Game theorists use the Nash equilibrium concept to analyze the outcome of the strategic interaction of several decision makers. In other words, it provides a way of predicting what will happen if several people or several institutions are making decisions at the same time, and if the outcome depends on the decisions of the others. The simple insight underlying John Nash’s idea is that one cannot predict the result of the choices of multiple decision makers if one analyzes those decisions in isolation. Instead, one must ask what each player would do, taking into account the decision-making of the others.Nash equilibrium has been used to analyze hostile situations like war and arms races (see prisoner’s dilemma), and also how conflict may be mitigated by repeated interaction (see tit-for-tat). It has also been used to study to what extent people with different preferences can cooperate (see battle of the sexes), and whether they will take risks to achieve a cooperative outcome (see stag hunt). It has been used to study the adoption of technical standards, and also the occurrence of bank runs and currency crises (see coordination game). Other applications include traffic flow (see Wardrop’s principle), how to organize auctions (see auction theory), the outcome of efforts exerted by multiple parties in the education process, regulatory legislation such as environmental regulations (see tragedy of the Commons), and even penalty kicks in soccer (see matching pennies).
Year 91 – 1951: “Non-cooperative Games” by John Nash, in: Annals of Mathematics 54 (2) | 150 Years in the Stacks – The foundational game theory work of mathematician John von Neumann and economist Oskar Morgenstern, published in 1944, provided a framework for solutions to zero-sum games, where one player’s win was the other’s loss. Nash, in his dissertation research at Princeton (published in this and three other papers), extended game theory to n-person games in which more than one party can gain, a better reflection of practical situations. Nash demonstrated that “a finite non-cooperative game always has at least one equilibrium point” or stable solution. This result came to be called the “Nash equilibrium,” a situation where no one player can get a better payoff by changing strategies, so long as other players also keep their strategies. Using Nash’s framework, predictions can be made about the outcomes of strategic interactions.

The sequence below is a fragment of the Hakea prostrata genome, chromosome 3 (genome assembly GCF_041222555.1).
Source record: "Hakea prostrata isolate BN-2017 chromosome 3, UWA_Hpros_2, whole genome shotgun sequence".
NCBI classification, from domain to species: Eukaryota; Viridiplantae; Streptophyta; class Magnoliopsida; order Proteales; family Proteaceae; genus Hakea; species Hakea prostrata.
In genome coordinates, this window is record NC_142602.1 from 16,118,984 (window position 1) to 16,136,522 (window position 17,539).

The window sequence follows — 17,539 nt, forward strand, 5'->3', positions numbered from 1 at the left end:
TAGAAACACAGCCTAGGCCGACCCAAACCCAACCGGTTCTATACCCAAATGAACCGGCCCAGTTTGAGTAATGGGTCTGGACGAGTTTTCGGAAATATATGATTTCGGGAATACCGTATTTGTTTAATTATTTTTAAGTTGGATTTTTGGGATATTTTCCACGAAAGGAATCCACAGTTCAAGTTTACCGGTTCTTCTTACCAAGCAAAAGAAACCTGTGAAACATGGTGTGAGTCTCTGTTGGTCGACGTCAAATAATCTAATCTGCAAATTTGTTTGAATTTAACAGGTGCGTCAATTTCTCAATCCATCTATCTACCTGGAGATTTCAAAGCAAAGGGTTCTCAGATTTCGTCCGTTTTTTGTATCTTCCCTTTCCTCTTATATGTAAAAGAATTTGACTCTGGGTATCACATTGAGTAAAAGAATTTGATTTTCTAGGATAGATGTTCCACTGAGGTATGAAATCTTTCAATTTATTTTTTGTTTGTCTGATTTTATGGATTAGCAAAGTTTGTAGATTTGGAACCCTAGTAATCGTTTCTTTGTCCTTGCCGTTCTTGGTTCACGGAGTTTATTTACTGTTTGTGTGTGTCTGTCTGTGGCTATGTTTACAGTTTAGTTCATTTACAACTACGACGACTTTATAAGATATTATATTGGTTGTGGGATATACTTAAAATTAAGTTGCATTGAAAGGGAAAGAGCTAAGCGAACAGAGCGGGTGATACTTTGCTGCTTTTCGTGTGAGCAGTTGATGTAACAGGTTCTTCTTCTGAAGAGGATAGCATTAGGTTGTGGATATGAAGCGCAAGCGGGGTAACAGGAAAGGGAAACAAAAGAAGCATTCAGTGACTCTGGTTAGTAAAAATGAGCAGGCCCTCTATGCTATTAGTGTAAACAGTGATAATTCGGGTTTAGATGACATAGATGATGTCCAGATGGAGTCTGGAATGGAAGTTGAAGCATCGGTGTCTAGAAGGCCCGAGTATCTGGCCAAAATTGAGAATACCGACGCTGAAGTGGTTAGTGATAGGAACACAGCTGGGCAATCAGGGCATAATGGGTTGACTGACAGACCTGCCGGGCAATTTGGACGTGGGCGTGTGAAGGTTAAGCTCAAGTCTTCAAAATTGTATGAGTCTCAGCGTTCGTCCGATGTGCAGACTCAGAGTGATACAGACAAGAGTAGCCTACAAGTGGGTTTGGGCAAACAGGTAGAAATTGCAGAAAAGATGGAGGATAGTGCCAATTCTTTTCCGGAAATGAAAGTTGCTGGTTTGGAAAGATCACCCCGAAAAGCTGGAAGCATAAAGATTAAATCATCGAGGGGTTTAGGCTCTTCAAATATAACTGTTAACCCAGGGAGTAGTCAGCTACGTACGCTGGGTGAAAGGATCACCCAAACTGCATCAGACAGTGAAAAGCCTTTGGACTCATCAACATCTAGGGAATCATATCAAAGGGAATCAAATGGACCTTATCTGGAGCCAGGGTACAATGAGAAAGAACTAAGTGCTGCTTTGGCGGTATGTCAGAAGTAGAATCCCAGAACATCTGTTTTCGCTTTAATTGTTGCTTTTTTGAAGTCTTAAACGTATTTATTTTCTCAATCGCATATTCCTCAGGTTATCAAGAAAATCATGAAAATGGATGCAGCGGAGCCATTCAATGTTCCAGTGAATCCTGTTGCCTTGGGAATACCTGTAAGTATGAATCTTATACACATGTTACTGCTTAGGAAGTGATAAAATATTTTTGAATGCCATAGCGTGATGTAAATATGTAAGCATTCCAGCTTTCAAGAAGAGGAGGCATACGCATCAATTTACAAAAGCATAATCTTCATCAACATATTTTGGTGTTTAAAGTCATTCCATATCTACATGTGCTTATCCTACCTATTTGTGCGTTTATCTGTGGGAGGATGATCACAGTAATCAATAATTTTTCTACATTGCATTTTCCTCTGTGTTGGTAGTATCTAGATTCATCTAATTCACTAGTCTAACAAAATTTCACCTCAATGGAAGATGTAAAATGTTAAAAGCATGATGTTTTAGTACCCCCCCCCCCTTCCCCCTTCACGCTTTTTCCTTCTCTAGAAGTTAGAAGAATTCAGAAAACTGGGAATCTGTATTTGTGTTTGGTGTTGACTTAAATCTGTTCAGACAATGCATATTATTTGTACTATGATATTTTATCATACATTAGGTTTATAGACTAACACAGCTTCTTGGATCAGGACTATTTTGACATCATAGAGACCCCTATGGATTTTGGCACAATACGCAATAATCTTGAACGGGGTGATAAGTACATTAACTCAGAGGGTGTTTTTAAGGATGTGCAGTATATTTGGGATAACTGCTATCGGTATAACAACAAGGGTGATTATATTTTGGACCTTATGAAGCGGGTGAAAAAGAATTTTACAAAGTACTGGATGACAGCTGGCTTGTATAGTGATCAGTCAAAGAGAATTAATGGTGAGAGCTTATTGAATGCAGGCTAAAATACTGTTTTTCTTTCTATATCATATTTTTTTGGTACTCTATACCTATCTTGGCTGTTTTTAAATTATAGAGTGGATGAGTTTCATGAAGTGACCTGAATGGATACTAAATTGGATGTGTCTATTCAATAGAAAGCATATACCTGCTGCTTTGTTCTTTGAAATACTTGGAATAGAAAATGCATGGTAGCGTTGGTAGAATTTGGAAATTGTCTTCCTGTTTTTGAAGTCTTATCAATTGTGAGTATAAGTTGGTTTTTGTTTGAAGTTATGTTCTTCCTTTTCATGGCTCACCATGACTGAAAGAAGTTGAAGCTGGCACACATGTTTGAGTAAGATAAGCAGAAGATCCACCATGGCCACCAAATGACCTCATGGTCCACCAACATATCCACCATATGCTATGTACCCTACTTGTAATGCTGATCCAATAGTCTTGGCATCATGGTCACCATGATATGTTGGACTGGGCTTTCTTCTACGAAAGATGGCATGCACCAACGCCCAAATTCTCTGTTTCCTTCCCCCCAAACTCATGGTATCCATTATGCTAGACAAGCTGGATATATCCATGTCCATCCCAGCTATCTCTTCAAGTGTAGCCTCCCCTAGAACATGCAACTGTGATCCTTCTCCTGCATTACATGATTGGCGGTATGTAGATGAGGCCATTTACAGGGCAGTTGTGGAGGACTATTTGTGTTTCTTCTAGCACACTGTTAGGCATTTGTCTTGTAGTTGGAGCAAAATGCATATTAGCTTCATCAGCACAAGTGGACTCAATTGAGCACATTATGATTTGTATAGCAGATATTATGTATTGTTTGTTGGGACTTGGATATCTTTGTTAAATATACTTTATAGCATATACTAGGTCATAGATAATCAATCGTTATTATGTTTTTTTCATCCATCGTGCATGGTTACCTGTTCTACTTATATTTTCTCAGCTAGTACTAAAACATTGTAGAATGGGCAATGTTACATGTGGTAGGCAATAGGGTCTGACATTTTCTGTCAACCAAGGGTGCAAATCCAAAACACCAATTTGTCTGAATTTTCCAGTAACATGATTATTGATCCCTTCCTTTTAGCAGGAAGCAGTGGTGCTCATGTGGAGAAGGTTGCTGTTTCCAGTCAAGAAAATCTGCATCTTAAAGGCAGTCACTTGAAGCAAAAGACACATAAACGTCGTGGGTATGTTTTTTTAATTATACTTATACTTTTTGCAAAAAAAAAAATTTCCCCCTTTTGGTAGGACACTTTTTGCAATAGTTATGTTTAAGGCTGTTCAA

— A Brief Introduction to NON-COOPERATIVE GAME THEORY – Like most really powerful ideas, the basic notion of Nash equilibrium is very simple, even obvious. Its mathematical extensions and implications are not, however. The idea of this natural “sticking point” is that no single player can benefit from unilaterally changing his or her move — a non-cooperative best-response equilibrium. Competitive Markets come to rest at Nash equilibrium, and the special structure of competitive markets makes them efficient. (As we will see in another game.) But it is important to recognize that MOST Nash-Equilibria are NOT efficient. What do we mean by not efficient? It’s just the idea of getting the “whole pie” — that if we’re really using the whole pie, then no one can get any more unless someone else takes less. That’s the economist’s basic idea of allocative efficiency. A famous game is called “Chicken,” named after a famous adolescent hot-rod ceremony from the United States of the 1950s. Say that Boeing and Airbus are both considering entering the jumbo jet market, but that because of increasing returns to scale and relatively low demand, there is only enough room for one of them. The game matrix (called the “normal form” of a game) could look like this. (This example is taken from an article by Paul R. Krugman, “Is Free Trade Passe?” in the Journal of Economic Perspectives, Fall 1987.)